Eric Christiansen, Editor/Post-Production Supervisor

Eric was responsible for the blending of visuals, music, sound effects and narration. The editing process is where the film is made; the shooting is raw material for the editor.

Note: As the editor, Eric's job began after the shoot was completed. He did not travel with the rest of the crew and is therefore responding to a different set of questions.

Does the film make you want to go to any of these places?

Yes. Watching the footage of Greenland makes me want to go there. I love icebergs anyway--they're so different, almost alien--and I'd love to see firsthand the immensity of the Greenlandic icebergs. The aerial shots there are absolutely amazing!

After listening to the crew's stories, I'd also like to see the incredible wildlife of the Okavango Delta. I think we've been a little desensitized by all the nature programs we see on the Discovery Channel and PBS, and I'd really like to experience these animals in the wild, in their own natural territory. As a resident of the Hollywood jungle, I think I'm ready for the Okavango!

What do you feel is this film's message?

I've found IMAX films typically convey a very positive message, and I think this one in particular is wonderfully life-affirming and sociologically responsible. I feel grateful and fortunate to be involved with its production: It's wonderful to be a part of a project that conveys such a strong sense of unity, humanity, and spirituality.

I've learned from this film that the world is an incredibly diverse, but small and fragile place. I think that's the main message: unity through diversity; the fact that the Earth is so small that we're all united or connected in many more ways than we realize. Greenland may look very different, but exactly the same natural processes are occurring in your own backyard! Nomads on the Chang Tang Plateau enjoy sitting down for tea and laughing with their families, even though they're on a mountain on the other side of the world. The people and places featured in this film are just big examples of things you can find at home.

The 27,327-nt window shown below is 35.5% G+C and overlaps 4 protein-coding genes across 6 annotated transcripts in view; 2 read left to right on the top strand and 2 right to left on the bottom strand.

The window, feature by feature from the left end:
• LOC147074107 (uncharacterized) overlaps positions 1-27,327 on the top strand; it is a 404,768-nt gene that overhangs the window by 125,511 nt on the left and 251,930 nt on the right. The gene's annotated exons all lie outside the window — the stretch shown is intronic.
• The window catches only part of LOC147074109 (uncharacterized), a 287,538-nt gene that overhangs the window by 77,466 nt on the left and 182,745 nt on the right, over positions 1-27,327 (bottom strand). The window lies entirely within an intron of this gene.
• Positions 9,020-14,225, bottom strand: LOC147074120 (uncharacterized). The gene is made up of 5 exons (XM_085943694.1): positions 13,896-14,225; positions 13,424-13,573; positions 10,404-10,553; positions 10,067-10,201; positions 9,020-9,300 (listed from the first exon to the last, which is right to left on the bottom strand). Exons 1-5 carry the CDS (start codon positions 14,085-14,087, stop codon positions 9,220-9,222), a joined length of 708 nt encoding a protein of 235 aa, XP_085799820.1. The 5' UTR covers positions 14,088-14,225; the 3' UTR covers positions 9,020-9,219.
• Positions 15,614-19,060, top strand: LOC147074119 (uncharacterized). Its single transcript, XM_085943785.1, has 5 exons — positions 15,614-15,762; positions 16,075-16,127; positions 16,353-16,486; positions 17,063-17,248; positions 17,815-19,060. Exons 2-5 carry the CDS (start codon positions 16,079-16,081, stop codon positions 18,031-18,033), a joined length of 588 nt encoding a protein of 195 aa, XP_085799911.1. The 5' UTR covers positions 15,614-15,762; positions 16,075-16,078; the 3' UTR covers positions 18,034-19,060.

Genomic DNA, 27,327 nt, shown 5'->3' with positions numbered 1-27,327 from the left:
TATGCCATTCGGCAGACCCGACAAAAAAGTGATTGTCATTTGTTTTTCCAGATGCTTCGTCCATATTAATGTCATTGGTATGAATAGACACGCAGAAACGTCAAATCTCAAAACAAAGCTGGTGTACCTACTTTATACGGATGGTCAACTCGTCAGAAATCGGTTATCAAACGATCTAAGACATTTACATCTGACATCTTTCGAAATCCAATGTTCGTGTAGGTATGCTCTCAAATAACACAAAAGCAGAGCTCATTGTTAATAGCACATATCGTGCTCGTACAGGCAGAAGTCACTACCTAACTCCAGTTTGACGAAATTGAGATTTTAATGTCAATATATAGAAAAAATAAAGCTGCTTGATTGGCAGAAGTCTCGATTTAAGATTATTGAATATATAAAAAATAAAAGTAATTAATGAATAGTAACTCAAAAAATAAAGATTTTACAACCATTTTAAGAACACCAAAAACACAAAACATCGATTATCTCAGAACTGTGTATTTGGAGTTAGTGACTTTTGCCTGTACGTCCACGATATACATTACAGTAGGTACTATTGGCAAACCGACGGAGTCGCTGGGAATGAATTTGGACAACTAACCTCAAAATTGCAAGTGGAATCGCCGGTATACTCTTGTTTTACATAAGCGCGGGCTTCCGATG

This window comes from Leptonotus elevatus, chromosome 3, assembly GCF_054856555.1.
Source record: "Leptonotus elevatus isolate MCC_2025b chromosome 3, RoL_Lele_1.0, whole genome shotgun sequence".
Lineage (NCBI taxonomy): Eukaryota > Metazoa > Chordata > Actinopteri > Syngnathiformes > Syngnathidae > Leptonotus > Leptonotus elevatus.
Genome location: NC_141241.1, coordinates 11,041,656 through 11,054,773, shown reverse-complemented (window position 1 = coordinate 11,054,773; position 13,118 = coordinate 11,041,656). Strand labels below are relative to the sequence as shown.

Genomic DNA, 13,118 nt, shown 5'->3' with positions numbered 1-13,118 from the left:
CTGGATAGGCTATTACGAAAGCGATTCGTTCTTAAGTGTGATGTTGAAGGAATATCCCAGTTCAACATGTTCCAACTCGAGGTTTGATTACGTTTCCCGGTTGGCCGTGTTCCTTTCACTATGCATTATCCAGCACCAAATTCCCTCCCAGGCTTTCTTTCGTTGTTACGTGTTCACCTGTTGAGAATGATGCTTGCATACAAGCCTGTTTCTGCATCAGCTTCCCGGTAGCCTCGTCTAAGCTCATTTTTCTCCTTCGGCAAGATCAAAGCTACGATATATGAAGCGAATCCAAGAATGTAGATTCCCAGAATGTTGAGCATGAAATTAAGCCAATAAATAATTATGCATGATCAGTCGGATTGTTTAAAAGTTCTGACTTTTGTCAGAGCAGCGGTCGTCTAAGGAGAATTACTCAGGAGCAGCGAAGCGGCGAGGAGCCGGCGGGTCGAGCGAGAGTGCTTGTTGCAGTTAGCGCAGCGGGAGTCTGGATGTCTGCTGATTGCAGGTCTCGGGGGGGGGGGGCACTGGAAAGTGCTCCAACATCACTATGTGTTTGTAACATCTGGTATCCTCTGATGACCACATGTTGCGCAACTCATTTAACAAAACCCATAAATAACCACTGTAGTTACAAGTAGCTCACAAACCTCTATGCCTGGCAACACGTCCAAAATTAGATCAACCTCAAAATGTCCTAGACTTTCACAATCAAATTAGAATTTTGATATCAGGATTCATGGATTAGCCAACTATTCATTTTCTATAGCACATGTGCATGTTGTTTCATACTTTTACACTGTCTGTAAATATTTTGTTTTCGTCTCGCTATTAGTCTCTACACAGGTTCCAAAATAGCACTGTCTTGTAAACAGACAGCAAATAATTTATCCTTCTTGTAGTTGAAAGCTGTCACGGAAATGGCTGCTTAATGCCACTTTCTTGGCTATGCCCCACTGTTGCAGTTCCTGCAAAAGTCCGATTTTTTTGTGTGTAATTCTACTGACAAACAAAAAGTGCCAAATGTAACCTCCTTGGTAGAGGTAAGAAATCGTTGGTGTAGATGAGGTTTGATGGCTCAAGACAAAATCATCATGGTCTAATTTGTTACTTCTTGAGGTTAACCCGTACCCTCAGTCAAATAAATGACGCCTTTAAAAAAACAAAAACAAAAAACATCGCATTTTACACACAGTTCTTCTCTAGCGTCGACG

How do you edit the footage?

The post-production process is all computer-based. We start out with 15 perforation/70 mm film, which is developed and then optically printed down to 35mm and transferred to video. AVID, our editing machine, digitizes this video. Once the footage is digitized, I have non linear, random access to it all. I can cut, add, or rearrange frames extremely quickly and easily, by simply asking the computer to play the selected frames back in the sequence I've requested. And if the sequence doesn't play the way I'd hoped, I can easily change it back! Editing with the computer instead of on the film itself creates a "no compromise situation." I can take more chances, and my work is more precise this way: I can easily trim a single frame or two that would traditionally have taken me days. This is a fairly unique situation for a large-format film. Lots of people have edited 35mm film on the AVID system, but we're among the first to use it with 15/70 film. We're pushing the equipment and the software to their limits, but it's been a terrific experience and a very positive one.

  Is editing a large-format film any different from editing a "traditional" film?

Yes. Composition is veryimportant for large format! The timing is completely different. On television, the scenes can cut away very quickly, but in IMAX, the screen is so large that people need more time to take it all in. The order and pacing of IMAX images are carefully structured to lead the viewer's eye.

What else is involved in the post-production process?

One of the most interesting elements is the "foley," or sound effects. We're editing all our sound effects in-house, which is rather unusual. You have to be very creative to be good at foley! For instance, there is a scene of a Malagasy chameleon eating a bug. To replicate the sound of his chewing, we recorded a person crushing a stalk of celery in his hand ... it sounds exactly right! Another challenging sound was the flapping wings of a large group of macaws flying off. Vince, the film's recording artist, recorded their actual flapping, but there was a lot of other noise we didn't want. We considered letting a pigeon loose in the studio to record, but decided that could be messy. So how do you re-create the sound of a flying bird? With a nylon sleeping bag cover ... rubbing one end of it against the other creates the perfect "swoosh" sound!

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